week’s message is a change to a note that is indeed elusive, but not a landmark
rarity. PCGS has graded only seven examples, with two at the 66 level, as here,
and one finer. It will be a superb addition to a high-grade specialized
day, week by week, excitement continues to build as Part 4 of the Joel R.
Anderson Collection approaches. The venue will be the ever-popular Whitman Coin
& Collectibles Expo in Baltimore on Thursday evening, February 28th. We have been the
official auctioneer of the Expo since day one. Our upcoming series of
auctions is one of the most diverse and valuable ever. In addition to the Joel
R. Anderson Collection, currency is offered in the Caine Collection (rare
federal proof notes) and in another catalog. The net result is that if you are
at all interested in paper money, this is the place to be for many buying
Alternatively, you can view the notes on our
Internet site and participate in the sale in real time as a bidder online.
Anderson Collection by definition includes notes from affordable and available
to great rarities. The word “rare” is common among the over 200 notes in the
collection. Not exclusively, however, as there are many relatively inexpensive
notes. Others are in between, such as this $100 Red Seal Federal Reserve
note is among the very finest of its kind, as here. Below is our catalog
Stunning Gem $100 Red Seal Federal Reserve Note
4041. Friedberg 1072a (W-3700-A-a). 1914 Red Seal $100 Federal Reserve Note. PCGS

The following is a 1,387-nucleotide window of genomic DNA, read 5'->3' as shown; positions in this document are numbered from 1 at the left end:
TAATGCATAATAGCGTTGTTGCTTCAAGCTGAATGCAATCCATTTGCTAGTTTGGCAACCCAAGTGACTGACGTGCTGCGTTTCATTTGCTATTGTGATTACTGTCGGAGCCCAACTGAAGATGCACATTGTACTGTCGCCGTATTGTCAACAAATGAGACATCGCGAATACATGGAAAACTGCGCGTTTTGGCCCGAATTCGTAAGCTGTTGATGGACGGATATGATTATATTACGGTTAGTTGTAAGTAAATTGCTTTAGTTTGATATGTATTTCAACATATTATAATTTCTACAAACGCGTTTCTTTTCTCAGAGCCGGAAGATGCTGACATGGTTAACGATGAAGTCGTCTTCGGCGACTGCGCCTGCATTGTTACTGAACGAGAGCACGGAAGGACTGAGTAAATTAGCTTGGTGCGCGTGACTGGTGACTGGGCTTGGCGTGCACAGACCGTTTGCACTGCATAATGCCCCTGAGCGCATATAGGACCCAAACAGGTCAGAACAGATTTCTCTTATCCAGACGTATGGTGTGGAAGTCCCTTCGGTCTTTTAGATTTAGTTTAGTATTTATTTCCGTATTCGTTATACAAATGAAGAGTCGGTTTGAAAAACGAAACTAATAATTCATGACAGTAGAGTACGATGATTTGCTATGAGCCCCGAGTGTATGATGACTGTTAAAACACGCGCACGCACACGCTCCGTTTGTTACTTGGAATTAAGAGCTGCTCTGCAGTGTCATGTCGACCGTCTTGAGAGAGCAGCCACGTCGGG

Currency Gem New 66 PPQ.
Currency has graded just seven examples of this elusive design type in the Gem
grade range or higher. This $100 Red Seal is from the Federal Reserve Bank of
Boston as attested to by the black district seal at left which features a bold
“1-A” within. At center is a profile of founding father Benjamin Franklin
facing to the right. A red scalloped Treasury Seal is at right. Red printed
serial numbers are to the lower left and top right. The Treasury official
signatures are Burke and McAdoo. This is a Plate Style a variety note with a
large district number and letter at bottom left and top right and small plate
letters at top left and bottom right. The back features an intricate design
with five allegorical figures representing Labor, Plenty, America, Peace and
Seal Federal Reserve Notes of the Series of 1914 were replaced after less than
a year when, as noted above, the BEP could no longer import red ink from Europe
due to the outbreak of World War I. The overprints were printed in blue from
then on with the latter type being far more available. This note last appeared
publicly in a June 2008 auction where it realized $66,125.
Population: 2, 1 finer.
Stanley Morycz Fixed Price List of January 1995; Currency Auctions of America’s
sale of June 1995, lot 300; Lyn Knight’s sale of June 2001, lot 1000; Lyn
Knight’s sale of November 2001, lot 268; Lyn Knight’s sale of June 2008, lot